Five generations ‘before poor reach average pay’

Sutton Trust Founder, Sir Peter Lampl, is quoted by Sean Coughlan in article on latest OECD report for the BBC.

Social mobility is so frozen that it would take five generations for a poorer family in the UK to reach the average income, an OECD report says.

The economics think tank says income inequality has widened since the 1990s, with high earners accelerating ahead.

Those born before 1975 had much more chance of social mobility than those born afterwards, the study says.

“Too many people feel they are being left behind,” the OECD’s chief of staff, Gabriela Ramos, says.

The international study, A Broken Social Elevator?, says high earners are getting bigger rewards and consolidating wealth for the next generations.

It also says those at the bottom of the ladder are finding it increasingly difficult to help their families catch up – with social mobility declining.

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In the UK, the study found only about a fifth of the children of low-income families went on to become high earners.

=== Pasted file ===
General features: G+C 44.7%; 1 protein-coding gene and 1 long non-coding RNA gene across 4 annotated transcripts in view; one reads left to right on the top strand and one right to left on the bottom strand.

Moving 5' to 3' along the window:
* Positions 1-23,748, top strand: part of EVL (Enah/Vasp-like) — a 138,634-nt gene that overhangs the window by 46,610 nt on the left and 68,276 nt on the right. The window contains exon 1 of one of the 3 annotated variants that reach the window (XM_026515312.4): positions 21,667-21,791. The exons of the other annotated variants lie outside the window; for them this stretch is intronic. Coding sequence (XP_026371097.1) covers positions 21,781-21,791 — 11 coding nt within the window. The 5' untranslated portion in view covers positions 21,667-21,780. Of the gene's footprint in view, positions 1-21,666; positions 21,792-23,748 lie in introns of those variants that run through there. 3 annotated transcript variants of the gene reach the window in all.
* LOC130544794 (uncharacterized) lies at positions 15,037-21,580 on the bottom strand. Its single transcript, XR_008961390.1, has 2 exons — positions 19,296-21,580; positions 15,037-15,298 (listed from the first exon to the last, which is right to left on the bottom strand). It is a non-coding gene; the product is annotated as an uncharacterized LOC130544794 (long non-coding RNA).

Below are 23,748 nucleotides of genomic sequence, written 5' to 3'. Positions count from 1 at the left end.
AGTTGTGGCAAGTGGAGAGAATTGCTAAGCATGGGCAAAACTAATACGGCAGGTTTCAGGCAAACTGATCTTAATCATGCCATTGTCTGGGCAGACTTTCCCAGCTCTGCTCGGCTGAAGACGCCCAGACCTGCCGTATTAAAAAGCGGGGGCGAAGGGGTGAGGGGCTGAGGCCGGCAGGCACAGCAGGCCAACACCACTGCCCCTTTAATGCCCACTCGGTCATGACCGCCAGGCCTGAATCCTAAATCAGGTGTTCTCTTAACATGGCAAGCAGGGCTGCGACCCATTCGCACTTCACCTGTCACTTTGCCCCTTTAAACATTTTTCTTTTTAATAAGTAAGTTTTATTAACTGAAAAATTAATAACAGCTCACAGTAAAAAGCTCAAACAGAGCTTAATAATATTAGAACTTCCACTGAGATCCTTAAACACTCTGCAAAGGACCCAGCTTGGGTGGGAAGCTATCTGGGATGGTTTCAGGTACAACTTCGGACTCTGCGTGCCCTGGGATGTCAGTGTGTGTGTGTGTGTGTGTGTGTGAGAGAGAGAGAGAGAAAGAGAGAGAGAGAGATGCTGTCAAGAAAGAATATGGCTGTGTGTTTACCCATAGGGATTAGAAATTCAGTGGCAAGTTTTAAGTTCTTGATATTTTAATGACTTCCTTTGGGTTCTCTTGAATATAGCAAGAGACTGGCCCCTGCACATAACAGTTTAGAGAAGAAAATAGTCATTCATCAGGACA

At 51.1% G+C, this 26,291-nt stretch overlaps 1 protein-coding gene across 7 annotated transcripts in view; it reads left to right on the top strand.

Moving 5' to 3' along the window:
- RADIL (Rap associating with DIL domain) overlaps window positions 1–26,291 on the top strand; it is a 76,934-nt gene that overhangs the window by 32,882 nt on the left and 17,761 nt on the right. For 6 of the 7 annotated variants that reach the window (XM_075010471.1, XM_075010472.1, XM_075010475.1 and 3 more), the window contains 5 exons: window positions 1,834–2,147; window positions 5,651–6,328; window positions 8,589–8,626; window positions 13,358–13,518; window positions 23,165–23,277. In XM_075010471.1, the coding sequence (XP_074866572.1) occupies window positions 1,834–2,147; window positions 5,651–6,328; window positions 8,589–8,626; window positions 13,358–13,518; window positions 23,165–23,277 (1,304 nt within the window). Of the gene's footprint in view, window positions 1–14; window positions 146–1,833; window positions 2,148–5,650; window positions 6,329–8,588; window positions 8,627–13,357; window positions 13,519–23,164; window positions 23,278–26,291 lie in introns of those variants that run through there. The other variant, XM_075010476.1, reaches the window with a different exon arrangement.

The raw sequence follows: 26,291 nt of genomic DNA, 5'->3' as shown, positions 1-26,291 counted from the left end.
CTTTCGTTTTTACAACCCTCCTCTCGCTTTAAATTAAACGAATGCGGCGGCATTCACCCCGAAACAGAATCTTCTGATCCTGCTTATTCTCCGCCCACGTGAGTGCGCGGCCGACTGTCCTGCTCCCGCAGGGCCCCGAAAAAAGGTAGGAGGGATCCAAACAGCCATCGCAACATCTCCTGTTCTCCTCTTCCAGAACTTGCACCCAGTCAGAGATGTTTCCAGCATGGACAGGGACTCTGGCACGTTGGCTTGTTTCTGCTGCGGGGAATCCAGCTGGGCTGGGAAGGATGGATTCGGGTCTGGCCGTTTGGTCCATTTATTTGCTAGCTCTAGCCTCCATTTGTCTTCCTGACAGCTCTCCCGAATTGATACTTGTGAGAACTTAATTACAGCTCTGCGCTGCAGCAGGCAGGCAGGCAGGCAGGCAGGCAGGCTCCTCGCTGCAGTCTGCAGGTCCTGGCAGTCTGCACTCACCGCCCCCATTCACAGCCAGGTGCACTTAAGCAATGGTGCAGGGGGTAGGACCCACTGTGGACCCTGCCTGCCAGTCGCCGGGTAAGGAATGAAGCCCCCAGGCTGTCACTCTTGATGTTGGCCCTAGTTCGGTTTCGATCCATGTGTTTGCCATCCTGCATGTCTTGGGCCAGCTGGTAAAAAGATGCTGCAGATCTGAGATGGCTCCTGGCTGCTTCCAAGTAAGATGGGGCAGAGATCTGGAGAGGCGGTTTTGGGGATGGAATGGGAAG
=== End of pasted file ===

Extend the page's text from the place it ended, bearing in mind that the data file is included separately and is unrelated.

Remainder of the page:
Almost three-quarters of the children of graduates in the UK went to university – compared with a fifth of children from low-income families.

And among the children of parents with manual jobs in the UK, only about a quarter would get managerial jobs.

Sir Peter Lampl of the Sutton Trust social mobility charity, said: “These depressing new findings should be a wake-up call.”

He blamed the UK’s poor social mobility on “rising wage inequality and the relationship between family income and educational attainment”.

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Read the full story or the Sutton Trust full response to OECD report.

2018-06-20T10:44:39+01:00June 15th, 2018|Categories: Featured news, In the News|

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